How to: Handling Missing Values in R by advanced R Dataframes Subsetting

Missing values is one of the most common issues in data-sets. Data scientists, during data wrangling phase, spend significant amount of time in handling the missing values. Though there are a number of approaches to handle the missing values, including imputation techniques, but in many scenarios, it just makes sense to discard those columns from dataframe with high number of missing values. Specifically, when your data-frame has a lot of columns, this issue becomes even more critical as it requires profiling each column to find whether the number of missing values in each column is lesser than a threshold can be quite time consuming. In this post, we are going to demonstrate how you can achieve this task proficiently and quickly.

Subsetting R Dataframe to filter columns with less number of missing values:

Let’s consider airquality dataframe that comes with R. The first task would be to see how many missing columns are there in each column. It can be done by creating a temporary dataframe which contains number of missing values in each column as:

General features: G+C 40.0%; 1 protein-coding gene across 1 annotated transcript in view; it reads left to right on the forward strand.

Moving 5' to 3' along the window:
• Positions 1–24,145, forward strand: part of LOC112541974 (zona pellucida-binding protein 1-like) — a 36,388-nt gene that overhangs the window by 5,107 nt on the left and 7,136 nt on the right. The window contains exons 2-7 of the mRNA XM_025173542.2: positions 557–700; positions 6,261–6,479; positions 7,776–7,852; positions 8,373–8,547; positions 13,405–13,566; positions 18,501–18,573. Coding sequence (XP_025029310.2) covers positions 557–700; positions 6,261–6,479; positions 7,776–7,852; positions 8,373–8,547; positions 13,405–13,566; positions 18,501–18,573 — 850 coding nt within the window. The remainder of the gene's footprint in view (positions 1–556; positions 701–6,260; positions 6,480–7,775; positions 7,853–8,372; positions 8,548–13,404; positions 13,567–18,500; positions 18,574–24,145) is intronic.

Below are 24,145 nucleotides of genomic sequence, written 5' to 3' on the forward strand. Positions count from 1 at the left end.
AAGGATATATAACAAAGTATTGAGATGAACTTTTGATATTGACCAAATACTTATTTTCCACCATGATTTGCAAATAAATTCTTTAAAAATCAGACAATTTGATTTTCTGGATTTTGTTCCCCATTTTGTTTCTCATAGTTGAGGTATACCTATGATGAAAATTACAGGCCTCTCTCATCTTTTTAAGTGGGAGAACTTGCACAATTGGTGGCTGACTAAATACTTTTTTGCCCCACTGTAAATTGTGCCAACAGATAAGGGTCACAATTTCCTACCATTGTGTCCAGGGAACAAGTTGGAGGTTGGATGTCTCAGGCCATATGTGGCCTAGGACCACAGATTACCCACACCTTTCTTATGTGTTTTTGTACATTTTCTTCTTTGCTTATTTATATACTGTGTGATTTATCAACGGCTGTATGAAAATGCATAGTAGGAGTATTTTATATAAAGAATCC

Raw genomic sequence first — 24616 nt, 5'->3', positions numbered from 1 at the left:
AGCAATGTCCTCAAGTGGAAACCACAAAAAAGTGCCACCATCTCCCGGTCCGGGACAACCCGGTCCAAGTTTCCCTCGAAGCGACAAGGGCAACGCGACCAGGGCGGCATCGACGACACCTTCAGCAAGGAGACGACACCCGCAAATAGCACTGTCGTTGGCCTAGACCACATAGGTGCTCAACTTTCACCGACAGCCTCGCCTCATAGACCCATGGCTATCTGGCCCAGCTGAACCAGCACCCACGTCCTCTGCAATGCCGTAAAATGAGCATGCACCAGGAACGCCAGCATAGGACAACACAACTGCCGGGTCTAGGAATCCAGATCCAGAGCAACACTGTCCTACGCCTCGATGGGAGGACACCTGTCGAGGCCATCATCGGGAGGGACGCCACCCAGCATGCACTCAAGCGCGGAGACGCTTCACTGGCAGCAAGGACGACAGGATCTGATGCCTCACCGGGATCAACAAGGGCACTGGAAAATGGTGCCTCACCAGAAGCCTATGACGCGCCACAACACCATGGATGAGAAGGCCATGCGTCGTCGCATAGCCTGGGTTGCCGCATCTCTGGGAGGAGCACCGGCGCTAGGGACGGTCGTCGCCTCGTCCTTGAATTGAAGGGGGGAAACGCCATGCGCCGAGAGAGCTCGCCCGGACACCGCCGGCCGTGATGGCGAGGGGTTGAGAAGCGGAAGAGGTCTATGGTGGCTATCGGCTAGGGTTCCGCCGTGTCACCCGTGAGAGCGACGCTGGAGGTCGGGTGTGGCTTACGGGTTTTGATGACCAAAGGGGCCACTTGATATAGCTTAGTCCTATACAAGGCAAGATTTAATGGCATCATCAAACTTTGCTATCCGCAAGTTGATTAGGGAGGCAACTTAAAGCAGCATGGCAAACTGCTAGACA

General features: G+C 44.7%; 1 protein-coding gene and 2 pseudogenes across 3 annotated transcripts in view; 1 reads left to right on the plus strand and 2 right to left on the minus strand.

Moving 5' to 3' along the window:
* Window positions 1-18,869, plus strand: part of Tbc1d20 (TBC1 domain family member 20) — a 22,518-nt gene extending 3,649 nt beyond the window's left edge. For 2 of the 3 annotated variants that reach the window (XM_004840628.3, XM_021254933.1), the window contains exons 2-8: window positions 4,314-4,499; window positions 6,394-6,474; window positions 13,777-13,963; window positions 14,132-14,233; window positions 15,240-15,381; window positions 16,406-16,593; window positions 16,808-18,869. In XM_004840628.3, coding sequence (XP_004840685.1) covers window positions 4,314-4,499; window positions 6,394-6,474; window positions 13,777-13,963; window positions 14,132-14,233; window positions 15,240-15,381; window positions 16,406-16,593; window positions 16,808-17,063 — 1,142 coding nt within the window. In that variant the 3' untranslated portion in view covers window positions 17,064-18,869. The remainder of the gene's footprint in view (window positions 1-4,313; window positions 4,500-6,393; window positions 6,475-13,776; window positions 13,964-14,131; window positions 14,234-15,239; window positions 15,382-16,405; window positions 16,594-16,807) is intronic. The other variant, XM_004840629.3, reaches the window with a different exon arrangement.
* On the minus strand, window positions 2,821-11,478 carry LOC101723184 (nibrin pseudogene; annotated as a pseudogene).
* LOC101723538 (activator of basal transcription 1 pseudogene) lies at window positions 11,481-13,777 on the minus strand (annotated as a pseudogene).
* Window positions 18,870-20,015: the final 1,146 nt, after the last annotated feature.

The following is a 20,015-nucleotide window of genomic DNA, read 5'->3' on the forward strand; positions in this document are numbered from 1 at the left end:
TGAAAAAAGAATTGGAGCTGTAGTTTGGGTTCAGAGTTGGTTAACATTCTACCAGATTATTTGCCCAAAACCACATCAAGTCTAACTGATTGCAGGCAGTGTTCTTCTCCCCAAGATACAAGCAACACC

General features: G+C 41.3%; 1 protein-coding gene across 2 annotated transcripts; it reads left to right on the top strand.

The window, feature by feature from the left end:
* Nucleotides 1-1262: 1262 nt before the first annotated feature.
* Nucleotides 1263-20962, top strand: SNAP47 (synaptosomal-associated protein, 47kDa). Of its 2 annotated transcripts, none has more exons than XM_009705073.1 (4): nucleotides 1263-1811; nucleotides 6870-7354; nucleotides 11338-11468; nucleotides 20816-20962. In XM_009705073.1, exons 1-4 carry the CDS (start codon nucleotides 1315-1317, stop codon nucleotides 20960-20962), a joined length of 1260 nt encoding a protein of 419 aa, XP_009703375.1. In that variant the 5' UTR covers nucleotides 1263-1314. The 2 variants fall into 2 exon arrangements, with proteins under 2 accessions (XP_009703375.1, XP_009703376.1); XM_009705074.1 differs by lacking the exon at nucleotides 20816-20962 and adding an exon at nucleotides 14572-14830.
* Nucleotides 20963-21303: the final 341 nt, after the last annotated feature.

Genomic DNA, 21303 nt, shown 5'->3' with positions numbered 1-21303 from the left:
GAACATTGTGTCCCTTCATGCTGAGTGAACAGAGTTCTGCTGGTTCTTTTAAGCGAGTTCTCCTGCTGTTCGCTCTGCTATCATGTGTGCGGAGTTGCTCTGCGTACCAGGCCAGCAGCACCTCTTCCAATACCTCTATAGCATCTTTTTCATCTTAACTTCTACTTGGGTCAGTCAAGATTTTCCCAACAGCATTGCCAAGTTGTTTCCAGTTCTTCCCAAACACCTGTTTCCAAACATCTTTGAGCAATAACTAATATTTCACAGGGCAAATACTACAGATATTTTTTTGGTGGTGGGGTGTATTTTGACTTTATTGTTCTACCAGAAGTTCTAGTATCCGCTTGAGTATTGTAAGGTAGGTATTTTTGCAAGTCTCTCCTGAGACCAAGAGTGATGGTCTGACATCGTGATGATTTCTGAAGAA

> s1<-sort(sapply(airquality,function(x)sum(is.na(x)))) 

> s1   

 Wind    Temp   Month     Day    Solar.R   Ozone       

   0      0       0        0       7         37    

 

We’ve made use of apply function and passed airquality dataframe as argument. It operated on each column of the dataframe and applied the function specified in its second argument to find the number of missing values.

 

It shows that Solar.R column has 7 missing values and Ozone column has 37!

Lets  say that you have formulated a threshold that if a column has missing values > 10, you will just discard it. Here’s how you can do it:

> feat_almost_full<-names(s1)[s1<10] 

 

we retrieved names of those columns which have missing values less than 10

> feat_almost_full 

[1] "Wind"    "Temp"    "Month"   "Day"     "Solar.R"

as you can see that in this vector, Ozone, the faulty column, has been removed. Now if we subset our dataframe:

airquality_subset<-airquality[,feat_almost_full]

we just get those columns in our main dataframe which have missing values less than our threshold i.e. 10 in this case.

Hope that you will find this technique quite handy in your data analysis tasks. Do check out my R Programming course on Udemy which covers R programming constructs with comprehensive depth.

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